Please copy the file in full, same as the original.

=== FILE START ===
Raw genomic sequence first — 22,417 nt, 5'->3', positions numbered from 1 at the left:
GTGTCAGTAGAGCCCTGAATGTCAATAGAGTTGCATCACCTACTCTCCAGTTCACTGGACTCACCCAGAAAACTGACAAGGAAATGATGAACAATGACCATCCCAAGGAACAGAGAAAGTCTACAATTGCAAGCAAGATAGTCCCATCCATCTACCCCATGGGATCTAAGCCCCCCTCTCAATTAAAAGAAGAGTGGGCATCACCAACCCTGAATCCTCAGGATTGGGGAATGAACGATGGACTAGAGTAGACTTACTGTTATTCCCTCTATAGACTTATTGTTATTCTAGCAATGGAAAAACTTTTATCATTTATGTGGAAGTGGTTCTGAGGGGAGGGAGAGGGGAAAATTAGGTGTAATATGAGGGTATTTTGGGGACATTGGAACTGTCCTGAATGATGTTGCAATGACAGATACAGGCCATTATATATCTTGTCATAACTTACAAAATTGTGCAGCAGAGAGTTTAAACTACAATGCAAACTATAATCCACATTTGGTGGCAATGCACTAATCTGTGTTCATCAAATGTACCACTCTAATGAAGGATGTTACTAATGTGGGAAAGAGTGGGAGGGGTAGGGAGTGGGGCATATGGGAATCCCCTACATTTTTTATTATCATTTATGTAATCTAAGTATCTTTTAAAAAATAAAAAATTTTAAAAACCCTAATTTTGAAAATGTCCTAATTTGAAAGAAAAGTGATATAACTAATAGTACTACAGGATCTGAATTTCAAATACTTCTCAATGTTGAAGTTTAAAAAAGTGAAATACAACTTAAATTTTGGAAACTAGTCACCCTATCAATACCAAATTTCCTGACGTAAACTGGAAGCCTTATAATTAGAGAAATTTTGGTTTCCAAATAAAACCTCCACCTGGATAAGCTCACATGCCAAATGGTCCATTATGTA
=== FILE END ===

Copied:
Raw genomic sequence first — 22,417 nt, 5'->3', positions numbered from 1 at the left:
GTGTCAGTAGAGCCCTGAATGTCAATAGAGTTGCATCACCTACTCTCCAGTTCACTGGACTCACCCAGAAAACTGACAAGGAAATGATGAACAATGACCATCCCAAGGAACAGAGAAAGTCTACAATTGCAAGCAAGATAGTCCCATCCATCTACCCCATGGGATCTAAGCCCCCCTCTCAATTAAAAGAAGAGTGGGCATCACCAACCCTGAATCCTCAGGATTGGGGAATGAACGATGGACTAGAGTAGACTTACTGTTATTCCCTCTATAGACTTATTGTTATTCTAGCAATGGAAAAACTTTTATCATTTATGTGGAAGTGGTTCTGAGGGGAGGGAGAGGGGAAAATTAGGTGTAATATGAGGGTATTTTGGGGACATTGGAACTGTCCTGAATGATGTTGCAATGACAGATACAGGCCATTATATATCTTGTCATAACTTACAAAATTGTGCAGCAGAGAGTTTAAACTACAATGCAAACTATAATCCACATTTGGTGGCAATGCACTAATCTGTGTTCATCAAATGTACCACTCTAATGAAGGATGTTACTAATGTGGGAAAGAGTGGGAGGGGTAGGGAGTGGGGCATATGGGAATCCCCTACATTTTTTATTATCATTTATGTAATCTAAGTATCTTTTAAAAAATAAAAAATTTTAAAAACCCTAATTTTGAAAATGTCCTAATTTGAAAGAAAAGTGATATAACTAATAGTACTACAGGATCTGAATTTCAAATACTTCTCAATGTTGAAGTTTAAAAAAGTGAAATACAACTTAAATTTTGGAAACTAGTCACCCTATCAATACCAAATTTCCTGACGTAAACTGGAAGCCTTATAATTAGAGAAATTTTGGTTTCCAAATAAAACCTCCACCTGGATAAGCTCACATGCCAAATGGTCCATTATGTA